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February 21, 2019     Lovell Chronicle
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February 21, 2019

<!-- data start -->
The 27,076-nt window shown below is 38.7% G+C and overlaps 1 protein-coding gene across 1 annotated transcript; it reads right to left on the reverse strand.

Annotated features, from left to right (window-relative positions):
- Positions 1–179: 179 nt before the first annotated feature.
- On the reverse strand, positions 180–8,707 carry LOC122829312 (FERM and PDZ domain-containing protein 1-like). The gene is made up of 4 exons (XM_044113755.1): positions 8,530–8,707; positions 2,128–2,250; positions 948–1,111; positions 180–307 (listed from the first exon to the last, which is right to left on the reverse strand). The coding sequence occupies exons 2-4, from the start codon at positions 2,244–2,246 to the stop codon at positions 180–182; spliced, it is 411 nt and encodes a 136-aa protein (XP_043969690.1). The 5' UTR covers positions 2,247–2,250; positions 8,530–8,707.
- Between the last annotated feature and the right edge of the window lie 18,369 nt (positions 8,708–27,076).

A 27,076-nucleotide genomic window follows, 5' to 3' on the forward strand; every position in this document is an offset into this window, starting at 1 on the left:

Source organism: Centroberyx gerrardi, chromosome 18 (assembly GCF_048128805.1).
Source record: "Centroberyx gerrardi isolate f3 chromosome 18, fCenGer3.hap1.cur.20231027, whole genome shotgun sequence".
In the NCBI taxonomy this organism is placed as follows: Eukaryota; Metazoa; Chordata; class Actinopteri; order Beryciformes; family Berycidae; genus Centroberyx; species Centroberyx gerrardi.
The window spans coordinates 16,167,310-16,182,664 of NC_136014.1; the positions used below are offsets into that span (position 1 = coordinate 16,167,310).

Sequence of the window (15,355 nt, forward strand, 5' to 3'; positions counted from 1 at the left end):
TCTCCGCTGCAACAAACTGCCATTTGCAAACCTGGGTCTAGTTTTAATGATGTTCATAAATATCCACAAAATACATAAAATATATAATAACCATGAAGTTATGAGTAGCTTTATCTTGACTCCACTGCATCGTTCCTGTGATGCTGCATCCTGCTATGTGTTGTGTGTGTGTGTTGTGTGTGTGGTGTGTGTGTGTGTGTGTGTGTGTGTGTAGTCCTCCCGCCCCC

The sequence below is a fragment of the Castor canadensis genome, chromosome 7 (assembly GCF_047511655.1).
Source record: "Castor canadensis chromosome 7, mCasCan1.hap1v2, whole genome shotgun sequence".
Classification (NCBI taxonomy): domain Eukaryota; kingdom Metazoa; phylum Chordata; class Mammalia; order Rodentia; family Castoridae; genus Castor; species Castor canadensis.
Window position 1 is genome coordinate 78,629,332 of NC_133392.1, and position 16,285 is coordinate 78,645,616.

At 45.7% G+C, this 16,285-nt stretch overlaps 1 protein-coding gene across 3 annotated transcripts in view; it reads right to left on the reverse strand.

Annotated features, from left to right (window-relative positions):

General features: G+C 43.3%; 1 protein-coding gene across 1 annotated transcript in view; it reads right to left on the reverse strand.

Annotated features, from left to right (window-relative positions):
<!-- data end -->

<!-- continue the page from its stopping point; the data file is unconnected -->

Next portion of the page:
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4 I The Lovell Chronicle I Februap 2019 CHRONICLE It's hall of fame week in Lovell, the week we celebrate the ac- complishments of great athletes who donned a uniform for LHS and performed at the highest levels on the court, field, track or wrestling mat. I always enjoy interviewing the athletes, most of whom are humble about their accom- plishments and attribute much of their success to a simple love of the game. It's also toumament time for current lo- cal athletes. The wrestlers have competed in Kemmerer and now head to Casper for one of the truly spectacular athletic events in our state, the state wrestling toumament. It's truly a grand event. Rocky Mountain basketball teams are off to Riverton this weekend, both with high hopes of David Peck advancing to the state toumament the follow- Observations ing weekend. Of course, in yet another feat of incredible scheduling, toumament officials have the Rocky Mountain and Sho- shoni girls playing at 2:30 p.m. today at Central Wyoming College, followed by the same two schools meeting each other in a boys game at 4 p.m. at Riverton High School, forcing a mass exodus of fans with a particular tie to the boys program from CWC to the other gym at a likely critical time in the girls game. Unbelievable. Wouldn't it have been better to move the girls game to RHS and the 2:30 GreybulI-Kemmerer girls game to CWC? It's not like such a move would change much. But I guess that would be too logical. Officials don't seem to mind moving other games. On Sunday evening, for instance, the regional tournament bracket had the Rocky girls playing at 11 a.m and they changed that on Monday moming after many school officials already planned their bus sched- ules and logistics. As for Friday night's hall of fame game in Lovell, it will be good to see old friends Lane Brown and Mike Kidgen reunIted for the fes- tivities. Known as the Gold Dust Twins - a name given to them by statewide media, apparently during the 1962 state toumament in Laramie - the Bulldog duo could light it up and were two of the finest ballplayers in Wyoming at all levels in the early '60s. ~ " YA PAY GOODMONEY FE P A RII)E LtI(E THIS 01115 ATTH' I o Letter to the Editor Democrats use the tactics of dictators D.ear Editor, trol language, use violence in the Thank you for the "Editor's streets, mob rule, terror, coup d' note" for my inspiration. How etat, free social programs, free many lives have been lost through (controlled) education of the abortion? Where is the supportleft s viewpoint, stay in or ob- for abortion coming from? rain political power at all costs, The number of abortions by overturn elections, push voting Planned Parenthood in 2017 wasfor non-citizens, support harm- 332,000 (564 million of your tax ful drugs importation and use, dolllars at work). The number only investigate opposition, strip the list, again showing where the real hate is coming from. How many lives were lost in the USSR under Stalin? In Chi- na under Mao? How long was the cold war? Who was it fought against? The Union of Soviet So- cialist Republics. SOCIALISM! So yes, Editor, I have come to be- lieve my comparison to the Dem- In fact, after Lovell nearly stopped Cheyenne Centrars 34-game since 1970 is more than 8,330,000. the rich of their wealth and give ocratic Party was indeed very winning streak at State in '62, University of Wyoming head basketball The abortions in the U.S. to the poor, claim doom lies just appropriate. coach Bill Strannigan was quoted as saying i%he two Lovell boys since Roe vs. Wade in 1973 is more ahead, use force and violence Let's compare the Ink and than 61 million (numberofabor,to stop dissent, assault people Media New Deal with the Green were the finest in the tournament. They will have Iittletrouble maNng : tionS:eom based on Guttmacher in the streets, believe changeNew Deal. How long would any college team in the nation.' ' Institute, which was formed as a comes through violence and not Chronicle survive if it waS ir - The other inductee Friday night will be Kristen Scheffier Brown, who was as skilled a women's basketball player as I've ever seen play the game. Kristen could do It all: shoot from long range, handle the ball, drive hard to the basket, rebound, pass and play great de- fense with her quickness and long frame. She went on to play for the Wyoming Cowgirls and excelled at the next level, knocking down 70 three-pointers during her fresh- man season in 2008-09. In fact, she remains 15th in three-pointers made in Wyoming history with 119 during a playing career that was cut short by a back injury. I can't find the quote now, but I recall Wyoming coach Joe Legerski telling me that Kristen was the most skilled basketball play- er he had coached - at least up until that time. And best of all, she's really a great person who has always been happy to pass,along what she had learned to younger players or to student athletes as a coach. Like Lane and Mike, Kristen loved basketball and was a gym rat, spending countless hours honing her skills. She loved the game just like other hall-of-famers, including Lane and Mike, loved basketball, baseball, volleyball, wrestling or track and field. In short, it's a fun week in North Big Horn County, and I'll see you fans in Riverton and Friday night in Lovell. Letter to the Editor Dear Editor, Infanticide is the current scourge in our country. It is amazing how we can look the other way, define it in neutral terms or pretend it does not exist. King Herod the Great lived around 2 A.D. and will forever live in infamy. He had many chil- dren slaughtered over the fear that ONE being born at that time would be called king. Herod was so jealous of his throne that he murdered his own family. He will forever be remembered for the wanton slaughter of children. Today we have not only the slaughter of children but the cru- el dismemberment that is con- sidered acceptable and is even being funded by our tax dollars. This is becoming lawful in sev- eral states, the latest being New Mexico. In WWII, Nazi Germany, Jo- seph Mengele, SS officer arid phy- sician, experimented on adults as well as children in Auschwitz. People shuddered at something so hideous as any civilized peo- ple should. How then are abortion clin- ics to be met with anything short of outrage? Will America be held as accountable in history as the Germans were, letting those death camps exist in their time? Bob Yorgason, Cowley Postmaster: Send address changes to: The Lovell Chronicle, USPS 321-060 234 E. Main, Lovell, Wyoming 82431 307-548-2217 Published every Thursday Periodical postage paid at Lovell, Wyoming Editor and Publisher: David Peck www.lovellchronicle.com 2017 Award-winning Newspaper SUBSCRIPTION RATES In Big Horn and Park Counties $34 In Wyoming $50 Outside Wyoming %8 Single copy $I division of Planned Parenthood of America). Who have you heard calling the right "fascists" and compar- ing the right's opposition to the Nazis? The radical left, MSNBC, CNN and the Democrats. Just try to compare fascism to the left and what do you get? Who uses the tactics of dic- tators? Create an object of hate, control the press and thus the news, spout propaganda, con- elections, make people afraid of the left, intimidate and create fear, believe they are above the law, destroy the will to resist by stopping freedom of speech and believe only accusations made about their opposition. Of course, if you only watch quired to deliver copies to every address in town even to those who do not subscribe? Free even to those unwilling to subscribe? See the difference between so- cialism and capitalism/free en- terprise? What would the edito- rials look like then? ' The sanctity of life " " Issue fake news you might not be able to think of examples of how all would be dead. A nation may of these tactics have been used. share that fate if they abandon I can. Now we apparently can add that belief in life. staged fake news hate crimes to Jim Staebler Guest column One of the more striking political devel- opments of the last few years has been the par- tisan sorting of Amer- ican voters. It used to be that both the Repub- lican and Democrat- ic parties covered some ideological ground. Now, it's so habitu- al for conservatives to make their home in the GOP and liberals in the Lee Democratic Party that party and ideological labels stand in for one another. Still, you have to be care- ful, Because when you're talking about something as complex as Americans' political beliefs, there's really no such thing as uniformity. Sure, liberals put a lot of em- phasis on collectively helping in- dividuals who are in trouble, and they tend to be more inclusive and open to change. Conserva- tives, as their name suggests, are more likely to support tradition and authority, and to support conformity to traditional val- Hamilton themselves. In truth, though, even inde- pendents usually lean one way or the oth- er, sometimes quite noticeably. They're much more liberal or conservative than they think of them- selves as being. The divisions that separate liberals and conservatives are real. On social issues, many find themselves sharp- ly divided: over same-sex rela- be helpful. But even here, the divisions are not as sharp as they used to be. You hear a good number "of conservatives open to govern- ment assistance and govern- ment involvement in social and economic issues. I've been sur- prised by the number of times I've run into conservatives who support particular government programs, and liberals who take a libertarian view on some ques- tion or another. Over and over, I'm reminded that learning a voter's views on a tionships, the place of marriage given issue may tell you next to and family in our society and, of nothing about his or her views on course, abortion. This last may be the most divisive issue of all. Liberals tend to have more toler- ance for abortion; very few con- servatives I encounter have that feeling, although a few do. And they are sharply divided over the role of government and government intervention in the lives of Americans on econom- ic matters. Conservatives tend to others, or could actually mislead you. It's pretty common these days to bemoan the ideological divisions evident in our politics, especially when the differences are weaponized for partisanpur- poses. But I'd argue that far from being debilitating, ideological di- visions are fundamentally a sign of the vitality of our politics. The believe strongly that government political debate they give rise to regulations do more harm than is a sign of the vigor of the polit- good, and that government itself ical system. ues. Both have strong senses of is wasteful and inefficient. The Sure, trying to deal with right and wrong - they just de- differences are especially stark deep-seated differences is ex- fine them differently, on health care - conservativestremely difficult for a politician. Yet I often run into conser- vatives who hold surprisingly lib- eral positions on one issue or an- other, and vice versa. So while we tend to place both ourselves and others within particular boxes, their sides are porous. It's very easy for political elites to over- state the degree to which ideo- abhor the mandate on purchas- ing insurance policies; liberals see it as a necessary step to- ward the larger goal of expanded coverage. This is part of a broader divi- sion over welfare and the degree to which government should be involved in programs to alleviate logical categories actually apply : poverty or to protect working to real people, people from the bumps, bruises, Then, of course, there are all and hardships dealt out by the those Americans who don't be- national economy. Conservatives But it's also part of the attraction and the challenge of politics. And if you see voters as the complex opinion-holders they really are, common ground may not be as impossible to find as it can seem at first glance. (Lee Hamilton is a Senior Ad- visor for the Indiana University Center on Representative Gop- eminent; a Distinguished Scholar of the IU Hamilton Lugar School of Global and International Stud- lieve they fall into either cate- tend to think those roles ought ies; and a Professor of Practice, gory, liberal or conservative, and to be taken up by the private or IU School of Public and Environ- who don't identify with eithernonprofit sectors and by indi-mental Affairs. He was a member party.We tend to labelthese peo- viduals themselves. Liberals, of of the U.S. House of Representa- pie independents - as they do,course, believe government cantires for 34 years.)